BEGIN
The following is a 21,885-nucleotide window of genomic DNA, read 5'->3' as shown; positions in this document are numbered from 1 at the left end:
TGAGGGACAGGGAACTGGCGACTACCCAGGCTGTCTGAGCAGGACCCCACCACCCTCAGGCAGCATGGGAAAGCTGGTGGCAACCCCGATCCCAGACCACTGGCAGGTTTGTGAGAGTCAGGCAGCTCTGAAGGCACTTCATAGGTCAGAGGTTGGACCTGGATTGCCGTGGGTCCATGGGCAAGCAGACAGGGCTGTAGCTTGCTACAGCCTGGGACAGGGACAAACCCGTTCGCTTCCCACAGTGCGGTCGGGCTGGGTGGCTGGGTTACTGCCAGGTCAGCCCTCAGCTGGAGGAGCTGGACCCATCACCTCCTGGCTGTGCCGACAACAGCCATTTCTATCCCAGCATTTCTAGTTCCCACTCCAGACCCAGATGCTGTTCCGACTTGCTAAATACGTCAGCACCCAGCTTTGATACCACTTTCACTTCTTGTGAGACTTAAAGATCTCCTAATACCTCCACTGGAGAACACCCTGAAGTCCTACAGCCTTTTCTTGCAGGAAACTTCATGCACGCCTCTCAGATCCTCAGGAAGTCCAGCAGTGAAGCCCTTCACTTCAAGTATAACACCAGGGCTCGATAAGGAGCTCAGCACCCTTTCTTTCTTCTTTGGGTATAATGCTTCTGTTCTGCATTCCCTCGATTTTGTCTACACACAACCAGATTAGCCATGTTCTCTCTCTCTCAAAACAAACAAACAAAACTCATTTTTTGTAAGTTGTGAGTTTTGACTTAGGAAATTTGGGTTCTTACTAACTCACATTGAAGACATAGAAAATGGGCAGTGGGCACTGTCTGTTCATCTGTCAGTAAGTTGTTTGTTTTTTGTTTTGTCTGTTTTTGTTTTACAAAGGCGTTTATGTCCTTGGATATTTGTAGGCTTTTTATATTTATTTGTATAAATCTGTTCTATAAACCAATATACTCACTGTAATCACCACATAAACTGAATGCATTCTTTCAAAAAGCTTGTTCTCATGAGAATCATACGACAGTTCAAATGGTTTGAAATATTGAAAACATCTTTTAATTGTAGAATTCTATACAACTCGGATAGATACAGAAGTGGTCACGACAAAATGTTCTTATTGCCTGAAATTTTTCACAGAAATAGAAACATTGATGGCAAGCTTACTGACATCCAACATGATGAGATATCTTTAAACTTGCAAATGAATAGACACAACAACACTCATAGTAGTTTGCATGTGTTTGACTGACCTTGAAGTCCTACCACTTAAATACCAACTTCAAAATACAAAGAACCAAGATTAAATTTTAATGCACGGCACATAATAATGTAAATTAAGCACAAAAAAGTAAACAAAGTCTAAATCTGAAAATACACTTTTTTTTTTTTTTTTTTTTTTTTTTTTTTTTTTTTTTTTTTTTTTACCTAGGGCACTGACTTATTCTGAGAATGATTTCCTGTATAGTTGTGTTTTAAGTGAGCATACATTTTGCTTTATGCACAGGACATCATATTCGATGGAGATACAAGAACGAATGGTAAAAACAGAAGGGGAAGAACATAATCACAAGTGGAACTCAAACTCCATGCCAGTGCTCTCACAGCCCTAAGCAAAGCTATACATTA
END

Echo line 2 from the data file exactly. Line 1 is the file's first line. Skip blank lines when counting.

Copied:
TGAGGGACAGGGAACTGGCGACTACCCAGGCTGTCTGAGCAGGACCCCACCACCCTCAGGCAGCATGGGAAAGCTGGTGGCAACCCCGATCCCAGACCACTGGCAGGTTTGTGAGAGTCAGGCAGCTCTGAAGGCACTTCATAGGTCAGAGGTTGGACCTGGATTGCCGTGGGTCCATGGGCAAGCAGACAGGGCTGTAGCTTGCTACAGCCTGGGACAGGGACAAACCCGTTCGCTTCCCACAGTGCGGTCGGGCTGGGTGGCTGGGTTACTGCCAGGTCAGCCCTCAGCTGGAGGAGCTGGACCCATCACCTCCTGGCTGTGCCGACAACAGCCATTTCTATCCCAGCATTTCTAGTTCCCACTCCAGACCCAGATGCTGTTCCGACTTGCTAAATACGTCAGCACCCAGCTTTGATACCACTTTCACTTCTTGTGAGACTTAAAGATCTCCTAATACCTCCACTGGAGAACACCCTGAAGTCCTACAGCCTTTTCTTGCAGGAAACTTCATGCACGCCTCTCAGATCCTCAGGAAGTCCAGCAGTGAAGCCCTTCACTTCAAGTATAACACCAGGGCTCGATAAGGAGCTCAGCACCCTTTCTTTCTTCTTTGGGTATAATGCTTCTGTTCTGCATTCCCTCGATTTTGTCTACACACAACCAGATTAGCCATGTTCTCTCTCTCTCAAAACAAACAAACAAAACTCATTTTTTGTAAGTTGTGAGTTTTGACTTAGGAAATTTGGGTTCTTACTAACTCACATTGAAGACATAGAAAATGGGCAGTGGGCACTGTCTGTTCATCTGTCAGTAAGTTGTTTGTTTTTTGTTTTGTCTGTTTTTGTTTTACAAAGGCGTTTATGTCCTTGGATATTTGTAGGCTTTTTATATTTATTTGTATAAATCTGTTCTATAAACCAATATACTCACTGTAATCACCACATAAACTGAATGCATTCTTTCAAAAAGCTTGTTCTCATGAGAATCATACGACAGTTCAAATGGTTTGAAATATTGAAAACATCTTTTAATTGTAGAATTCTATACAACTCGGATAGATACAGAAGTGGTCACGACAAAATGTTCTTATTGCCTGAAATTTTTCACAGAAATAGAAACATTGATGGCAAGCTTACTGACATCCAACATGATGAGATATCTTTAAACTTGCAAATGAATAGACACAACAACACTCATAGTAGTTTGCATGTGTTTGACTGACCTTGAAGTCCTACCACTTAAATACCAACTTCAAAATACAAAGAACCAAGATTAAATTTTAATGCACGGCACATAATAATGTAAATTAAGCACAAAAAAGTAAACAAAGTCTAAATCTGAAAATACACTTTTTTTTTTTTTTTTTTTTTTTTTTTTTTTTTTTTTTTTTTTTTTACCTAGGGCACTGACTTATTCTGAGAATGATTTCCTGTATAGTTGTGTTTTAAGTGAGCATACATTTTGCTTTATGCACAGGACATCATATTCGATGGAGATACAAGAACGAATGGTAAAAACAGAAGGGGAAGAACATAATCACAAGTGGAACTCAAACTCCATGCCAGTGCTCTCACAGCCCTAAGCAAAGCTATACATTA